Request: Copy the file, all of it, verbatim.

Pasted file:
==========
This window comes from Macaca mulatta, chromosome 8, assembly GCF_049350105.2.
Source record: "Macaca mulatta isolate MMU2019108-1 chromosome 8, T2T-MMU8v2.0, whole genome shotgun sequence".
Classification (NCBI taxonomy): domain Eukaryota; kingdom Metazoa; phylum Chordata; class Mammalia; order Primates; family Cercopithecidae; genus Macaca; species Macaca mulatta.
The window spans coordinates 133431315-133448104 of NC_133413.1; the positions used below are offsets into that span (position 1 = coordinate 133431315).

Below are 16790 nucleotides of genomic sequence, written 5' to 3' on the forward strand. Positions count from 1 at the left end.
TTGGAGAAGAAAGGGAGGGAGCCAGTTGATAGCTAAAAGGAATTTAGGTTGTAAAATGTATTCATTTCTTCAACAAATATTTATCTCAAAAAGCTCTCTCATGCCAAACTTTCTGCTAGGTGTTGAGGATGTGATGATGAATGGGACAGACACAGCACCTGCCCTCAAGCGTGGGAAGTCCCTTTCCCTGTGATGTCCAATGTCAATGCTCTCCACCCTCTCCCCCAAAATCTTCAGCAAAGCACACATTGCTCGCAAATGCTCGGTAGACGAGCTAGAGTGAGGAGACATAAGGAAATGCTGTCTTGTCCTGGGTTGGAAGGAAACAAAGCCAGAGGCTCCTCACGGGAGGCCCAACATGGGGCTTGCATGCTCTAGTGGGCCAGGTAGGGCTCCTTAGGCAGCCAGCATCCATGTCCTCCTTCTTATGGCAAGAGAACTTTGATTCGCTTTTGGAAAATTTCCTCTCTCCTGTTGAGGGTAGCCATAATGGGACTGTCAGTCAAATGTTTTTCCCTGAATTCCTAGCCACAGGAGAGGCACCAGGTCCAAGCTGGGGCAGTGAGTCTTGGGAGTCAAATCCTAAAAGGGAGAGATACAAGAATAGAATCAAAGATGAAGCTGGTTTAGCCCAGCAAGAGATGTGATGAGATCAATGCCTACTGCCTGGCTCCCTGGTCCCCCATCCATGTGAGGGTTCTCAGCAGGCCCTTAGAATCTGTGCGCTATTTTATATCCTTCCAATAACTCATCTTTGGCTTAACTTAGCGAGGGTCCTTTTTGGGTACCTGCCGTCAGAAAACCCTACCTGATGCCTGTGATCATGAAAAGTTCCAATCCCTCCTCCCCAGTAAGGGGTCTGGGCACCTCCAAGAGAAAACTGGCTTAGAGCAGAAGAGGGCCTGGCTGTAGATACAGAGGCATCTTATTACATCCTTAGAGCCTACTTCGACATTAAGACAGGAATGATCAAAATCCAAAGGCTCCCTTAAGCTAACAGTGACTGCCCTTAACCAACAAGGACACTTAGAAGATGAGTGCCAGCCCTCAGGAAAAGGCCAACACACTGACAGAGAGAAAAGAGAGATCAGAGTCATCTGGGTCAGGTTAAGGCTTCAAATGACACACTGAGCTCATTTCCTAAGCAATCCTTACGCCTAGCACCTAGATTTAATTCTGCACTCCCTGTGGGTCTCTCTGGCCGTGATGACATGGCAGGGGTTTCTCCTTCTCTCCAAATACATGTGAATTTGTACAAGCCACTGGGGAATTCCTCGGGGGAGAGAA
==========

This window comes from Macaca mulatta, chromosome 8, assembly GCF_049350105.2.
Source record: "Macaca mulatta isolate MMU2019108-1 chromosome 8, T2T-MMU8v2.0, whole genome shotgun sequence".
Classification (NCBI taxonomy): domain Eukaryota; kingdom Metazoa; phylum Chordata; class Mammalia; order Primates; family Cercopithecidae; genus Macaca; species Macaca mulatta.
The window spans coordinates 133431315-133448104 of NC_133413.1; the positions used below are offsets into that span (position 1 = coordinate 133431315).

Below are 16790 nucleotides of genomic sequence, written 5' to 3' on the forward strand. Positions count from 1 at the left end.
TTGGAGAAGAAAGGGAGGGAGCCAGTTGATAGCTAAAAGGAATTTAGGTTGTAAAATGTATTCATTTCTTCAACAAATATTTATCTCAAAAAGCTCTCTCATGCCAAACTTTCTGCTAGGTGTTGAGGATGTGATGATGAATGGGACAGACACAGCACCTGCCCTCAAGCGTGGGAAGTCCCTTTCCCTGTGATGTCCAATGTCAATGCTCTCCACCCTCTCCCCCAAAATCTTCAGCAAAGCACACATTGCTCGCAAATGCTCGGTAGACGAGCTAGAGTGAGGAGACATAAGGAAATGCTGTCTTGTCCTGGGTTGGAAGGAAACAAAGCCAGAGGCTCCTCACGGGAGGCCCAACATGGGGCTTGCATGCTCTAGTGGGCCAGGTAGGGCTCCTTAGGCAGCCAGCATCCATGTCCTCCTTCTTATGGCAAGAGAACTTTGATTCGCTTTTGGAAAATTTCCTCTCTCCTGTTGAGGGTAGCCATAATGGGACTGTCAGTCAAATGTTTTTCCCTGAATTCCTAGCCACAGGAGAGGCACCAGGTCCAAGCTGGGGCAGTGAGTCTTGGGAGTCAAATCCTAAAAGGGAGAGATACAAGAATAGAATCAAAGATGAAGCTGGTTTAGCCCAGCAAGAGATGTGATGAGATCAATGCCTACTGCCTGGCTCCCTGGTCCCCCATCCATGTGAGGGTTCTCAGCAGGCCCTTAGAATCTGTGCGCTATTTTATATCCTTCCAATAACTCATCTTTGGCTTAACTTAGCGAGGGTCCTTTTTGGGTACCTGCCGTCAGAAAACCCTACCTGATGCCTGTGATCATGAAAAGTTCCAATCCCTCCTCCCCAGTAAGGGGTCTGGGCACCTCCAAGAGAAAACTGGCTTAGAGCAGAAGAGGGCCTGGCTGTAGATACAGAGGCATCTTATTACATCCTTAGAGCCTACTTCGACATTAAGACAGGAATGATCAAAATCCAAAGGCTCCCTTAAGCTAACAGTGACTGCCCTTAACCAACAAGGACACTTAGAAGATGAGTGCCAGCCCTCAGGAAAAGGCCAACACACTGACAGAGAGAAAAGAGAGATCAGAGTCATCTGGGTCAGGTTAAGGCTTCAAATGACACACTGAGCTCATTTCCTAAGCAATCCTTACGCCTAGCACCTAGATTTAATTCTGCACTCCCTGTGGGTCTCTCTGGCCGTGATGACATGGCAGGGGTTTCTCCTTCTCTCCAAATACATGTGAATTTGTACAAGCCACTGGGGAATTCCTCGGGGGAGAGAA